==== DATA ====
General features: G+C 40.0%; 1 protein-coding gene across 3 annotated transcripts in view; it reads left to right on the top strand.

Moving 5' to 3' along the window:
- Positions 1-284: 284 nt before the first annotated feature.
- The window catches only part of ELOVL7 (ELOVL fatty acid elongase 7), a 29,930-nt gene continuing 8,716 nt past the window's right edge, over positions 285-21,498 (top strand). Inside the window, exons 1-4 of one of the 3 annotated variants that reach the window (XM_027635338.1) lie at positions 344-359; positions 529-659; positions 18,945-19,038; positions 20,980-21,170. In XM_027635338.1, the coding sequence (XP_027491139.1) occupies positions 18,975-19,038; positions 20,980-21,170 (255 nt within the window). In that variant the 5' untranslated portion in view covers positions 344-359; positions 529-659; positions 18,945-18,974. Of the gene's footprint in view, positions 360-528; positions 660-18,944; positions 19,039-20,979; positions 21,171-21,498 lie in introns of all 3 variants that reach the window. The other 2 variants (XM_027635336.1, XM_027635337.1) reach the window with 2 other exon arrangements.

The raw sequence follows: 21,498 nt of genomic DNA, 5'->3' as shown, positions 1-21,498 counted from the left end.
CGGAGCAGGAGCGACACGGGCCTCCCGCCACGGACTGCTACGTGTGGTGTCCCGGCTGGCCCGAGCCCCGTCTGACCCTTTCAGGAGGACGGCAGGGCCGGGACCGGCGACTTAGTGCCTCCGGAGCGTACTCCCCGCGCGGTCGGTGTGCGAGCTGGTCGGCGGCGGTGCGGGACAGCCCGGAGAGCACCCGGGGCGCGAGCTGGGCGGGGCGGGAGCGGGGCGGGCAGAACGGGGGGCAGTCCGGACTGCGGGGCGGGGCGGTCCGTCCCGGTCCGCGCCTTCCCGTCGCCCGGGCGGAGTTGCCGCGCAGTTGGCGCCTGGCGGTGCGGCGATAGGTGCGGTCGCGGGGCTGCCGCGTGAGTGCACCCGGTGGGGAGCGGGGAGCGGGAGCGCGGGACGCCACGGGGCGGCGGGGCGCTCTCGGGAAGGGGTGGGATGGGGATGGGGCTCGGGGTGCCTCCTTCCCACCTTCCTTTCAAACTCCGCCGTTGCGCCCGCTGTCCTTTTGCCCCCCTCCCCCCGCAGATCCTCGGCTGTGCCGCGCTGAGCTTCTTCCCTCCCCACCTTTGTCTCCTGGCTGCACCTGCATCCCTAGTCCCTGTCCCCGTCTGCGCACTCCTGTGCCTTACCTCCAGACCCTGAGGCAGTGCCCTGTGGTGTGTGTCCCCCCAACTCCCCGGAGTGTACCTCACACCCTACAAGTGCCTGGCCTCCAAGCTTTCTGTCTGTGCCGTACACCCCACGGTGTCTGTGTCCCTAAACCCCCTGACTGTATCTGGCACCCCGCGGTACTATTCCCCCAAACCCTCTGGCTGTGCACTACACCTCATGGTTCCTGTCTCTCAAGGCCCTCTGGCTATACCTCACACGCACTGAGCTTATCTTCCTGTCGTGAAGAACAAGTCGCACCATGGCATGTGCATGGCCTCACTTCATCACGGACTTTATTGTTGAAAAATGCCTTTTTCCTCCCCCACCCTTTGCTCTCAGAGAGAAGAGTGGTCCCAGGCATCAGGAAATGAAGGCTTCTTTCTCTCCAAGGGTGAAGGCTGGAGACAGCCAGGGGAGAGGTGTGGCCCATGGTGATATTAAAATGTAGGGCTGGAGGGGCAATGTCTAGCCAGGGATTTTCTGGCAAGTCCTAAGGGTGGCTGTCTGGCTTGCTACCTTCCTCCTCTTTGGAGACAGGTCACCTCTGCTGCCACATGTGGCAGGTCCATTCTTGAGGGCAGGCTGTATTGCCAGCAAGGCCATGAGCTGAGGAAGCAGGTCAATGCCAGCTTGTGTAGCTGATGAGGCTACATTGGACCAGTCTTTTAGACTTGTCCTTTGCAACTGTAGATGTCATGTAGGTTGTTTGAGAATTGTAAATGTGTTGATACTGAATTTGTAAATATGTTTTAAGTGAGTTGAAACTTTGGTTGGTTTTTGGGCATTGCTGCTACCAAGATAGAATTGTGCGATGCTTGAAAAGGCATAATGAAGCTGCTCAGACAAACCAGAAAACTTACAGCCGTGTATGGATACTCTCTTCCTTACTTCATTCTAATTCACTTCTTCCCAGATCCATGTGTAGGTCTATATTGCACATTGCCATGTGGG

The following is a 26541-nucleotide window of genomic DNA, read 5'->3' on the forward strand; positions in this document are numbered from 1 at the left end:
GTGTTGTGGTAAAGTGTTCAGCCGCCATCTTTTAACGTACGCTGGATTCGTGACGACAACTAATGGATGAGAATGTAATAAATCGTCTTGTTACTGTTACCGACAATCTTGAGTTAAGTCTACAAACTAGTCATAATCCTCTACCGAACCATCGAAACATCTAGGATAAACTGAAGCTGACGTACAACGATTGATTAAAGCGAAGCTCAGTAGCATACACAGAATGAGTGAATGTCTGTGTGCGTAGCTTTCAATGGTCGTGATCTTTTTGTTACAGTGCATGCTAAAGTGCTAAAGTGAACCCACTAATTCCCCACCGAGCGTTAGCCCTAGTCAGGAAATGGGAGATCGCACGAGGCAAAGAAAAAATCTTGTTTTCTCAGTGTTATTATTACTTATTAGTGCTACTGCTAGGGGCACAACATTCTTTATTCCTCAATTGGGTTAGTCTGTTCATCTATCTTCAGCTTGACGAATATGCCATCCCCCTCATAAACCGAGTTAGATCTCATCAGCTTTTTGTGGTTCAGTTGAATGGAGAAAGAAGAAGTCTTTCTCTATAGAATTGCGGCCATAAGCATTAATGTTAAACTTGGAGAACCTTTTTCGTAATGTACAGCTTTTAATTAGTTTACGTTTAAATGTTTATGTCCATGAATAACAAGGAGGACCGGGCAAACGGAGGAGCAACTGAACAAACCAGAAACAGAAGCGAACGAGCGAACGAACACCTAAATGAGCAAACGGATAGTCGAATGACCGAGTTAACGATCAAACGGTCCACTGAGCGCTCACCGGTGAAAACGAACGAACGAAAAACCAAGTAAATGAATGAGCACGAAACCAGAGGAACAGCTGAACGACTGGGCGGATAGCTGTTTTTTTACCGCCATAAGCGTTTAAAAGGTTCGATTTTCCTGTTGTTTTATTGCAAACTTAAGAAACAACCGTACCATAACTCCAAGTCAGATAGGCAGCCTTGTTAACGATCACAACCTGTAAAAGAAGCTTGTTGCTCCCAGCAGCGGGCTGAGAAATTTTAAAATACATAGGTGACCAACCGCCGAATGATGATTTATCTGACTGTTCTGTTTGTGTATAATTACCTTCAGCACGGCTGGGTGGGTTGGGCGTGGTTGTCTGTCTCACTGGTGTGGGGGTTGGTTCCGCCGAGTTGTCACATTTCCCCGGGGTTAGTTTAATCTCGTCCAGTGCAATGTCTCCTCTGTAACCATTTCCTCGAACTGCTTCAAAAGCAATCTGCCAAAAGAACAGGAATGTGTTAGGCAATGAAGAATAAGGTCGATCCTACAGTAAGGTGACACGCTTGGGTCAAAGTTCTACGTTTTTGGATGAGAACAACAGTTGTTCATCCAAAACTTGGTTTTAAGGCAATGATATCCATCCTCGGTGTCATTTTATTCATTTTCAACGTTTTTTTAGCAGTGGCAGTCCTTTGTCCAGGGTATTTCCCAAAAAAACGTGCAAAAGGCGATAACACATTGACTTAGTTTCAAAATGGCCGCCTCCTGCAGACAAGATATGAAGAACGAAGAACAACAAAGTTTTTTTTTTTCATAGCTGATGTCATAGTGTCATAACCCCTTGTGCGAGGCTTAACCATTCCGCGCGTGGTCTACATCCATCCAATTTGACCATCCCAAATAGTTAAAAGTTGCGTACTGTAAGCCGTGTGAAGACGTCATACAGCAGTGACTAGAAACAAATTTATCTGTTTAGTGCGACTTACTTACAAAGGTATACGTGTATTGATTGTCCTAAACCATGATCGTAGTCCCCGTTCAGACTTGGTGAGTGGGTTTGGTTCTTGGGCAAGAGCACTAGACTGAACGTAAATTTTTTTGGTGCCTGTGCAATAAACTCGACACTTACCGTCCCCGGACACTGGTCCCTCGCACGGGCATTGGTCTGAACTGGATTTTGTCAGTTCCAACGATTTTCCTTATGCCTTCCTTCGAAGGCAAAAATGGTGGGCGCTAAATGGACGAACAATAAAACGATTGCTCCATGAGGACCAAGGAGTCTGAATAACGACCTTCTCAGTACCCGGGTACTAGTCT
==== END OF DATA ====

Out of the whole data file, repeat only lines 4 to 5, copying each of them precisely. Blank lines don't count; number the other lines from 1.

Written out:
- The window catches only part of ELOVL7 (ELOVL fatty acid elongase 7), a 29,930-nt gene continuing 8,716 nt past the window's right edge, over positions 285-21,498 (top strand). Inside the window, exons 1-4 of one of the 3 annotated variants that reach the window (XM_027635338.1) lie at positions 344-359; positions 529-659; positions 18,945-19,038; positions 20,980-21,170. In XM_027635338.1, the coding sequence (XP_027491139.1) occupies positions 18,975-19,038; positions 20,980-21,170 (255 nt within the window). In that variant the 5' untranslated portion in view covers positions 344-359; positions 529-659; positions 18,945-18,974. Of the gene's footprint in view, positions 360-528; positions 660-18,944; positions 19,039-20,979; positions 21,171-21,498 lie in introns of all 3 variants that reach the window. The other 2 variants (XM_027635336.1, XM_027635337.1) reach the window with 2 other exon arrangements.

The raw sequence follows: 21,498 nt of genomic DNA, 5'->3' as shown, positions 1-21,498 counted from the left end.